The opinion of the court was delivered by: Bua, District Judge.
Before the Court is defendants' motion to transfer this case to
the District Court for the Western District of Washington at
Seattle, Washington pursuant 28 U.S.C. § 1404(a). For the reasons
stated herein, defendants' motion to transfer is denied.
The following facts are set forth in the complaint filed by
plaintiff Gallery House on February 15, 1984, and affidavits
submitted by the parties.
Plaintiff Gallery House, Inc. ("Gallery House"), an Illinois
corporation with its principal place of business in Chicago,
Illinois, is in the business of designing and marketing brass
statues on a nationwide basis. Defendant Capital Trading Company
("Capital") is a sole proprietorship owned and operated by Alan
Yi, an individual having offices in Redmond, Washington. Capital
is an importer and nationwide distributor of brass statues and
works of art. Defendant Joy's Clock Shop, Ltd. ("Joy's"), an
Illinois corporation with its principal place of business in
Chicago, Illinois, is a retail outlet offering items for sale to
Gallery House brings this action to recover damages for Capital
and Joy's alleged infringement of the Copyright Laws of the
United States, 17 U.S.C. § 101 et seq. Capital purchases brass
statutes made by Keang Nam Brassware Company ("Keang Nam") of
Seoul, South Korea. Keang Nam formerly manufactured copyrighted
brass statues sold by Gallery House under the trade name
"Dolbi-Cashier." The statues in question sold by Capital are
indistinguishable from statues sold by Gallery House. Gallery
House claims to own copyrights on the statues in issue.
During the week of January 30, 1984, Mr. Alan Yi, owner and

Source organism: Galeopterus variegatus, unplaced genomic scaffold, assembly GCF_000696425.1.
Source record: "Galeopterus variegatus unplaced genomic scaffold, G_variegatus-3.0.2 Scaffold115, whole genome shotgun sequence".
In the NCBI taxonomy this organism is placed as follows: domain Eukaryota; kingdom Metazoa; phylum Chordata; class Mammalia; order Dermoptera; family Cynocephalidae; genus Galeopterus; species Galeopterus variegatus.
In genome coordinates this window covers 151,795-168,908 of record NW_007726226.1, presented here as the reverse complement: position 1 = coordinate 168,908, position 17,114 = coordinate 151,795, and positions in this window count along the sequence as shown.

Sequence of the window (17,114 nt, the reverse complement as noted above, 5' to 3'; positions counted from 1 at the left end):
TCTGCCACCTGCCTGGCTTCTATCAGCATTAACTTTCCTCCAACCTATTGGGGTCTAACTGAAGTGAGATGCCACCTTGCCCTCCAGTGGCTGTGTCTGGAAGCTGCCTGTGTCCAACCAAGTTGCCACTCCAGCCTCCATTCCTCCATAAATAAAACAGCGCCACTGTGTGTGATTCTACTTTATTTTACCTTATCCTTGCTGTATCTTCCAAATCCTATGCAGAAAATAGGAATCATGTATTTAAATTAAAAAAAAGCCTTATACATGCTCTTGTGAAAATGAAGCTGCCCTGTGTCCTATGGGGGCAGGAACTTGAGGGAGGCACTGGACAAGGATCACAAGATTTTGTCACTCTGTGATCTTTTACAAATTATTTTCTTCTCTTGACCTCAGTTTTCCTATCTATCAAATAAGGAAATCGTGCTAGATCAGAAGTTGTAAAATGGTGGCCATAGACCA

operator of Capital, attended the Chicago Gift Show held in
Chicago, Illinois. At the show, Capital distributed its catalog
containing pictures of the alleged infringing works, offered
those items for sale, and sold certain items to the trade and
purchasing public. Two items were sold and delivered to Joy's,
which Joy's in turn sold to the purchasing public.
On February 17, 1984, pursuant to motion, this Court entered a
temporary restraining order enjoining Capital and Joy's from
further sale, offering for sale and distribution of the alleged
infringing works. On March 26, 1984, this Court granted
plaintiff's motion for a preliminary injunction enjoining Capital
and Joy's from selling, offering for sale, advertising or
displaying the alleged infringing items. On April 20, 1984,
Capital filed a notice of appeal in the United States Court of
Appeals for the Seventh Circuit. Prior to that filing, on April
9, 1984, Capital filed a motion to transfer venue to the Western
District of Washington under 28 U.S.C. § 1404(a).
Capital requests transfer to the Western District of Washington
at Seattle, Washington under 28 U.S.C. § 1404(a). Section 1404(a)
For the convenience of parties and witnesses, in the
interest of justice, a district court may transfer
any civil action to any other district or division
where it might have been brought.
The decision to transfer venue lies within the sound discretion
of the district court judge. Cunningham v. Cunningham,
477 F. Supp. 632, 634 (N.D.Ill. 1979). Although § 1404(a) evolved out
of the doctrine of forum non conveniens, the scope of a district
court's discretion is broader than under the common law. Norwood
v. Kirkpatrick, 349 U.S. 29, 75 S.Ct. 544, 99 L.Ed. 789 (1955);
Brown v. Grimm, 624 F.2d 58 (7th Cir. 1980). The party seeking
transfer has the burden of proving transfer is proper and must
establish that the balance weighs strongly in favor of the
transferee's district. Cunningham, 477 F. Supp. at 634; Cinema
Systems, Inc. v. Lab Methods Corp., 545 F. Supp. 403 (N.D.Ill.
In order to show that transfer of venue is proper under
28 U.S.C. § 1404(a), the moving party must establish that (1) venue
is proper in the transferor district; (2) venue is proper in the
transferee district; (3) the transfer is for the convenience of
parties and witnesses and in the interest of justice. ...